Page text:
According to a report from the American Association of University Women, a nonprofit dedicated to empowering women through education and research programs, the United States will need 1.7 million more engineers and computer scientists within the next 10 years.
With women and girls still severely underrepresented in science, technology, engineering and math, otherwise known as “STEM” fields, and the need for tech knowledge growing, the importance of women’s and girls’ involvement in STEM has reached a critical point.
A new contest is taking on that challenge by engaging directly with STEM-loving girls. The Ant-Man Microtech Callenge, launched by Marvel Entertainment and the Raspberry Pi foundation, a U.K.-based educational charity that develops credit-card-sized computers, is a nationwide program that asks high school girls to submit DIY microtechnology designs. In the spirit of Marvel hero Ant-Man’s super-shrinking powers (and of course his upcoming movie), competitors must create tiny tech projects using readily available or found materials that can be “utilitarian, artistic or just plain fun.”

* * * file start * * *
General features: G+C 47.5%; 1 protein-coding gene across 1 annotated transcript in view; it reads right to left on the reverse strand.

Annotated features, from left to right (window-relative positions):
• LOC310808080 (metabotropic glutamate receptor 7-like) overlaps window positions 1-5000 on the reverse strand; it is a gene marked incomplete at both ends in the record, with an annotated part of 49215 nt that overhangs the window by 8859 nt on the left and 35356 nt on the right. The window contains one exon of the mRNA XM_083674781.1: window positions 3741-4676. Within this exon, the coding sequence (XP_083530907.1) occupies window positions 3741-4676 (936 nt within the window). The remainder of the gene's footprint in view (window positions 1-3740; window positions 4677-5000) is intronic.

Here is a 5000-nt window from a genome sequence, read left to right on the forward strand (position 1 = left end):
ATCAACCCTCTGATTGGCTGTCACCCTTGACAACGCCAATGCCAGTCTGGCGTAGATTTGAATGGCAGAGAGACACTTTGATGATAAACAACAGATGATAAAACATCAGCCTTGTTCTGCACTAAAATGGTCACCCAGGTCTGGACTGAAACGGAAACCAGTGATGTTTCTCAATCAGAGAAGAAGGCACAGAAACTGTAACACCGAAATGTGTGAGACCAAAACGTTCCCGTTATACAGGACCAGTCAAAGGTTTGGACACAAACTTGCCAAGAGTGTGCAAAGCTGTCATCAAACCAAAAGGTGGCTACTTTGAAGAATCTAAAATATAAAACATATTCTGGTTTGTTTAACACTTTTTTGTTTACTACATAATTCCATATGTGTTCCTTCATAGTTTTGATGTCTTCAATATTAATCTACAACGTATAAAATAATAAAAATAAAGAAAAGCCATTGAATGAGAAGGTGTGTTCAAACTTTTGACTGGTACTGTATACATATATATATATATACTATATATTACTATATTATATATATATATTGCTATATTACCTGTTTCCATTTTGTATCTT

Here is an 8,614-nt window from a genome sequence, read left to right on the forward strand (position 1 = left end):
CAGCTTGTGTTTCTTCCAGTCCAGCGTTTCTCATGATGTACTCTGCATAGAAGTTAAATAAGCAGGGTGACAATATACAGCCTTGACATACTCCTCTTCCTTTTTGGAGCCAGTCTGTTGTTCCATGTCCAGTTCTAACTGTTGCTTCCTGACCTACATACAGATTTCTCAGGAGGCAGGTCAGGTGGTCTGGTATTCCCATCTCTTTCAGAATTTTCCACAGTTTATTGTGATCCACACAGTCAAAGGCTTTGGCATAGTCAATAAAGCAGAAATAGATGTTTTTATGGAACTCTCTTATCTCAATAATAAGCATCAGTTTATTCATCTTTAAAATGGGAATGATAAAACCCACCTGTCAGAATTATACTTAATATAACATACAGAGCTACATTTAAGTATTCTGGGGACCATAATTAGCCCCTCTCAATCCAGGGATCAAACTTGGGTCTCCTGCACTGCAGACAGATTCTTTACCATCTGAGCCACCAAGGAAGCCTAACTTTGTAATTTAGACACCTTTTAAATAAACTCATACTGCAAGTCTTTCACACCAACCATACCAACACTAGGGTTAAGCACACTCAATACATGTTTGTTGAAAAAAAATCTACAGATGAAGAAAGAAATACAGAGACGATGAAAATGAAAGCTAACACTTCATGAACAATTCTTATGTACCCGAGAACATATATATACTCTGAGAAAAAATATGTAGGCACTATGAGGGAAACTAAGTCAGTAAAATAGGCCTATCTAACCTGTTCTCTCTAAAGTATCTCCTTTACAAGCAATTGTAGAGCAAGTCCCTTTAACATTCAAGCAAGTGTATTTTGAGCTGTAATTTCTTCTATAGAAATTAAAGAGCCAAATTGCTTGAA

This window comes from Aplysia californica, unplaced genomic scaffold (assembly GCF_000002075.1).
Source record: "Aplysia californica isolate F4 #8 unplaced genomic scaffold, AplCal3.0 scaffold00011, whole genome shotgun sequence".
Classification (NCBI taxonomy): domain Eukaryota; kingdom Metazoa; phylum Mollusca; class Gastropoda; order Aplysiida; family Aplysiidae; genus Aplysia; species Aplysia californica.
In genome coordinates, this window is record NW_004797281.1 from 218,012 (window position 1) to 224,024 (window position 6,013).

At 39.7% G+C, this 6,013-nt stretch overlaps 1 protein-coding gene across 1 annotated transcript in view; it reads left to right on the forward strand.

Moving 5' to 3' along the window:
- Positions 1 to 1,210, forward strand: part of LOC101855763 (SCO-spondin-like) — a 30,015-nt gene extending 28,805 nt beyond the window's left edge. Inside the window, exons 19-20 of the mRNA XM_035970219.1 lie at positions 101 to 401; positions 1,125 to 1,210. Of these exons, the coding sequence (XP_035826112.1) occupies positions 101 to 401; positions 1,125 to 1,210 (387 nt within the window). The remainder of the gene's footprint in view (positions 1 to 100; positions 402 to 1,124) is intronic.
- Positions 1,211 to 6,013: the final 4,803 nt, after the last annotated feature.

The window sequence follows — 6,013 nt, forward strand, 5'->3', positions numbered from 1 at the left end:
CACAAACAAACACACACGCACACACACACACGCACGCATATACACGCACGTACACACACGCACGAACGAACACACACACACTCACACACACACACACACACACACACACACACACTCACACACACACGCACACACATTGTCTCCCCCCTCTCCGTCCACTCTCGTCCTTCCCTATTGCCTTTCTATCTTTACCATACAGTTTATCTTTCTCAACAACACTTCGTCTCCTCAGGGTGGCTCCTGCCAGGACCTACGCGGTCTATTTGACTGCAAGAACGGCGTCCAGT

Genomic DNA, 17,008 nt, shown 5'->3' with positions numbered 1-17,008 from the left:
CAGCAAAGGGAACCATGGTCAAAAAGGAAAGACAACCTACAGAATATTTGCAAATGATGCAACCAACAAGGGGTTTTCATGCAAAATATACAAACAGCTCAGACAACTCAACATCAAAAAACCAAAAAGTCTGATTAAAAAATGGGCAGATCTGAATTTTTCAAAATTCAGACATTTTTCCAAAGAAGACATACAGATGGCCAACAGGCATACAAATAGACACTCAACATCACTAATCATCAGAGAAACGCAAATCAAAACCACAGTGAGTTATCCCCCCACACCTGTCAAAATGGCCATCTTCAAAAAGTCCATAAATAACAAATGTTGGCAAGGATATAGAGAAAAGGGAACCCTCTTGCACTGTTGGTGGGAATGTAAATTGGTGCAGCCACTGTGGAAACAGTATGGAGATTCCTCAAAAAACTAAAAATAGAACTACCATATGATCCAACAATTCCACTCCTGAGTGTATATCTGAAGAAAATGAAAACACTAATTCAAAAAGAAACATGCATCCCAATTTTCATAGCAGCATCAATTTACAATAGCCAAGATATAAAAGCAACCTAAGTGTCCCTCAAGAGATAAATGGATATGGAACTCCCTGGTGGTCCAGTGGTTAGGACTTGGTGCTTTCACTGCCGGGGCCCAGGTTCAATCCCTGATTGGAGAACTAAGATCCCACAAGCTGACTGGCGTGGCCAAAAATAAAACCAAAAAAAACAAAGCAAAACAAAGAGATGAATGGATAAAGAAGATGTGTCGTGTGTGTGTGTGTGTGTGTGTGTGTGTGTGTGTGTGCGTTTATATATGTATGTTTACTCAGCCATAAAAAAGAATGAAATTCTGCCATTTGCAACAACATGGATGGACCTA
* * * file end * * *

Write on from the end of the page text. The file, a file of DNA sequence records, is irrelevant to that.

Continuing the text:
This type of outreach is a big step toward sending a message to young girls that they are welcome in STEM communities. Although research from the National Girls Collaborative project shows that young girls and boys don’t differ significantly in ability in STEM, by the time they reach higher education in the United States women earn just 18 percent of the total bachelor’s degrees awarded in engineering, and minority women earn a meager 3 percent.
Engaging with young girls interested in STEM in high school—through programs like the Ant-Man Microtech Challenge— is one way to combat the sharp decrease in interest and confidence girls experience in adolescence, whether from limiting gender roles such as “action figures and science kits are for boys; dolls are for girls” or stereotypes that women aren’t as “logical” or “rational” as men.
One more thing about the Ant-Man Microtech Challenge that earns it a special place in our hearts: the prize spread. Apart from the usual (but no less luxurious) package of Hollywood tours, tech workshops and a spot on the red carpet for the Ant-Man world premiere, the contest winner will be given the opportunity to lead her own engineering workshop. She’ll partner with a STEM-based organization in her community and teach other young girls how to build her winning design. Ready, set, tech!
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